Thursday, April 26, 2012

We remember them.

My friend Jenny posted this refrain from a Seattle Cancer Care Service of Remembrance that she attended. I'm re-posting it here since it glows for me just like the electromagnetic field pictured above.

In the rising of the sun and in its going down, 
we remember them.
In the blowing of the wind, and the calm of its stillness, 
we remember them.

In the opening of buds and in the rebirth of spring, 
we remember them.
In the blueness of the sky and in the warmth of summer, 
we remember them.

In the rustling of leaves and in the beauty of autumn, 
we remember them.
In the midpoint of the year, and at its beginning and end, 
we remember them.

When we are weary and in need of strength, 
we remember them.
When we are lost and sick at heart, 
we remember them.

When we have joys we yearn to share, 
we remember them.
So long as we live, they too shall live, 
for they are now part of us, 
we remember them.

-- Litany of Remembrance by Roland B. Gittelsohn

Thursday, April 12, 2012

The season speaks

Green Lake Park, April 9th

 From Emily Dickinson:
"A light exists in spring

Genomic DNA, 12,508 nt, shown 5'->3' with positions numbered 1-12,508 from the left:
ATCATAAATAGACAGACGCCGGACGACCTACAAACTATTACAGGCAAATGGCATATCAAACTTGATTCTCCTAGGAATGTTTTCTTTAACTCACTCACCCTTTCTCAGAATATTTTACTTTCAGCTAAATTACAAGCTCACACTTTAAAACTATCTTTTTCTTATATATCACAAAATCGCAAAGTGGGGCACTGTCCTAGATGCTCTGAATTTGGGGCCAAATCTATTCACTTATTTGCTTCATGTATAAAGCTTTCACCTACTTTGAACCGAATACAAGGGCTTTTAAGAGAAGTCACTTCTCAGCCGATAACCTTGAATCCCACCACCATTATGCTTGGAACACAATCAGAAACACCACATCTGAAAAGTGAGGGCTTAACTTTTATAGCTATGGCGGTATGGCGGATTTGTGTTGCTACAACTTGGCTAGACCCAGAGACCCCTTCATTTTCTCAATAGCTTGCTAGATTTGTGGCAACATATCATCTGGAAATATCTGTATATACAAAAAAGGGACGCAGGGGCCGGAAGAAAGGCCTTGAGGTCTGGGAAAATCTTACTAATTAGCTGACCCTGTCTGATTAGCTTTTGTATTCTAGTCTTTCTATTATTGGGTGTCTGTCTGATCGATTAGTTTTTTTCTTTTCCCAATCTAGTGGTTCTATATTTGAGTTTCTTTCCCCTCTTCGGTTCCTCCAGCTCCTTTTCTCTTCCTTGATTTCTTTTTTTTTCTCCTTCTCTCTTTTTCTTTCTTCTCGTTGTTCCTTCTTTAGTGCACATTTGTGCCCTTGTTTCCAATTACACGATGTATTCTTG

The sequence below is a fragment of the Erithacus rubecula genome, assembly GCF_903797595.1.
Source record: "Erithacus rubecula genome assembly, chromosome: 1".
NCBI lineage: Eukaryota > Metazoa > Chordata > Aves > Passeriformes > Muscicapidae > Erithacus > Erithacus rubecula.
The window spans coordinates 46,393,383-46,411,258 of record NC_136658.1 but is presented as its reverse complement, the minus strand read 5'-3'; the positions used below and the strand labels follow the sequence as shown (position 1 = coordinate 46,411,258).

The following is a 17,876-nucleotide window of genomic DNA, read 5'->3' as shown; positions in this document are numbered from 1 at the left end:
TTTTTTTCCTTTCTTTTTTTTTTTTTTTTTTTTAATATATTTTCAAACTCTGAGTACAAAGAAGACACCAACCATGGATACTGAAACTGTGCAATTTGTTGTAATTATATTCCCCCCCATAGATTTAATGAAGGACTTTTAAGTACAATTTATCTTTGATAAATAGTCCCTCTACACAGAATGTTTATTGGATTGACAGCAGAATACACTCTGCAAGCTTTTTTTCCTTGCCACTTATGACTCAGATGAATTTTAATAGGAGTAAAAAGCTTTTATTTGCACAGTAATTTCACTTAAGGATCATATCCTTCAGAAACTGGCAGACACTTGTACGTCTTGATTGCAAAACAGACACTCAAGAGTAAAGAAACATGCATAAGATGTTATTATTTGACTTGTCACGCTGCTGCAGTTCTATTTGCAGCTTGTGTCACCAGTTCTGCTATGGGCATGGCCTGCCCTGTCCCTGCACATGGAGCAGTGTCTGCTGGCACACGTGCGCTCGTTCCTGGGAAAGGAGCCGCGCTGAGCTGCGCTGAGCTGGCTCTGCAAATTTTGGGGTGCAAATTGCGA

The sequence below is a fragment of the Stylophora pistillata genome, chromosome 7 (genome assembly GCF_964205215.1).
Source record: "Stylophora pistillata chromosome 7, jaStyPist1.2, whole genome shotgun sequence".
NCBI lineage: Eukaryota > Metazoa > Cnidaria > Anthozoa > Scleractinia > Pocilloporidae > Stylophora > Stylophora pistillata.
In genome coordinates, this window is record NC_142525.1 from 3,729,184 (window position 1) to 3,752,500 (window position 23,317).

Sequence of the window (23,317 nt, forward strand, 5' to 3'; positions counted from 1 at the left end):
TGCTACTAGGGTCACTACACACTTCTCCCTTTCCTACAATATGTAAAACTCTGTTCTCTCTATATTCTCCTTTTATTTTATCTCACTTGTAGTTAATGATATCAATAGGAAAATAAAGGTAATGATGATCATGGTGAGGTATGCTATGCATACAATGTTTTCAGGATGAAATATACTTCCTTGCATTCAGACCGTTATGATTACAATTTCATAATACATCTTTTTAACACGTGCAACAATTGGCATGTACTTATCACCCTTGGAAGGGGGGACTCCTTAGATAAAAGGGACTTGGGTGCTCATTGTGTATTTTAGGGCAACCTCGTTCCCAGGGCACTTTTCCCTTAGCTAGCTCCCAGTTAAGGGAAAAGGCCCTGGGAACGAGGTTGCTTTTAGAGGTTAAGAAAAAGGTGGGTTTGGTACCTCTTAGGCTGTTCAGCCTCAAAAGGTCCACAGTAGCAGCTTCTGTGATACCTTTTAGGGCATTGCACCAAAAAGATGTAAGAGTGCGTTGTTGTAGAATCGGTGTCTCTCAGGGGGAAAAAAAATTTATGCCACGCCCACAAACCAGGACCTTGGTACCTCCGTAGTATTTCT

Not present on the year
At any other period.
When March is scarcely here

A color stands abroad
On solitary hills
That science cannot overtake,
But human nature feels. "

Swansons Nursery, April 7th
Easter decoration
First lilac, April 12th
Last to bloom, April 12th

Thursday, April 5, 2012

"...not by force or violence, but by gentle, faithful persistence to bring forth justice on the earth."


The verse is from Isaiah, and it speaks to me.  It's Maundy Thursday, reminding us that even the least of us is our brother.

I've spent several weeks thinking about the meanness that has started to pervade much of our culture and discourse. Almost every shooter or suicide victim of late -- except for George Zimmerman -- has told us how poorly he/she was treated by peers.  If it's not Facebook slurs, then it's impolite and angry epithets hurled at people who look and sound different than us. We see such meanness even in our political leaders in the midst of a fierce rhetorical firestorm.

Wisdom tells us that anger is the other face of fear.  What are we so afraid of?  Why do we find it necessary to classify some people as inferior?  Why so much bitterness and fearfulness?  How can we stop poisoning our environment? 

To me, difference and diversity has always reflected the best lessons of religion.   Love your neighbor.  Be your brother's keeper.  Put yourself in another's shoes.  Rather than draw a line in the sand, step over the line.

I'm not out washing anyone's feet or handing out bags of coin today, but I am thinking during these final days of Lent just how we might improve the discourse and the environment in which most of us move..."and by gentle, faithful persistence...bring forth justice on the earth."